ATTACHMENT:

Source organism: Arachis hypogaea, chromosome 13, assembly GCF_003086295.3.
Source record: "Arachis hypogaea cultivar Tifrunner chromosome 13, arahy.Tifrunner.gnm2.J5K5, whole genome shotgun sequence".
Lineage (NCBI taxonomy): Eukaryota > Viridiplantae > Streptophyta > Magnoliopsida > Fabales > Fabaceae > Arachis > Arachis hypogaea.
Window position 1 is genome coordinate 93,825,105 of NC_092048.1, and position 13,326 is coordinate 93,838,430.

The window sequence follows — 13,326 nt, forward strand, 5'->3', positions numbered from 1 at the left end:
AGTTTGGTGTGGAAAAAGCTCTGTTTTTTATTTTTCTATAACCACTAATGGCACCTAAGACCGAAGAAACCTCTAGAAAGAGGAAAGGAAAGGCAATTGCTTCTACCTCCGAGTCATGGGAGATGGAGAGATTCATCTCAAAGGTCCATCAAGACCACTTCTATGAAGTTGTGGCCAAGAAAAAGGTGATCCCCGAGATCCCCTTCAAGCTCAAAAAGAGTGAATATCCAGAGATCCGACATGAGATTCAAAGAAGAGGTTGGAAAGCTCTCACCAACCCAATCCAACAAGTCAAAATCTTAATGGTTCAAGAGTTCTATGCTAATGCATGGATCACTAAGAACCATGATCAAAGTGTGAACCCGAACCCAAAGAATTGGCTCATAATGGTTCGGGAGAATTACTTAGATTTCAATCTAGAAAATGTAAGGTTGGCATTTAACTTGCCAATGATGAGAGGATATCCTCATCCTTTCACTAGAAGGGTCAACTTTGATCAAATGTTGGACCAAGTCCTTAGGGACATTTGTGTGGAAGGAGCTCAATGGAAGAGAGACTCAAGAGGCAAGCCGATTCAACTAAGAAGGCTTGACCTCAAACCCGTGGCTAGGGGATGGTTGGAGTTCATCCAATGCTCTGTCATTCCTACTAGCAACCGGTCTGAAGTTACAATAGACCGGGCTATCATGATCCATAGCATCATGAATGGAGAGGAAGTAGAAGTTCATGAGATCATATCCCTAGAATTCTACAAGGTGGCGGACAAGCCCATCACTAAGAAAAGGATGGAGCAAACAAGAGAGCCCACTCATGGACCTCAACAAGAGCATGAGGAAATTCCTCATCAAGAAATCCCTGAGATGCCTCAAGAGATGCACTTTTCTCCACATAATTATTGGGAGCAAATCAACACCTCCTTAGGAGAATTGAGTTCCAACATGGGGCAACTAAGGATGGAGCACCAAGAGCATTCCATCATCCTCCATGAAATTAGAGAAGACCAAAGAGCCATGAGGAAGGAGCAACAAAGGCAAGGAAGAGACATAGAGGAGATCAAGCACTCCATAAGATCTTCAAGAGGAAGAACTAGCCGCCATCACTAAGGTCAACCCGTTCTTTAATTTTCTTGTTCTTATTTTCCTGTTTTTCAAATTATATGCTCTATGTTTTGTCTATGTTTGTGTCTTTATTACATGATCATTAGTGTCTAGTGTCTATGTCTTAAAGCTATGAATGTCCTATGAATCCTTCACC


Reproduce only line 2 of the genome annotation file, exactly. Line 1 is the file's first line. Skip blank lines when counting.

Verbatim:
Source record: "Arachis hypogaea cultivar Tifrunner chromosome 13, arahy.Tifrunner.gnm2.J5K5, whole genome shotgun sequence".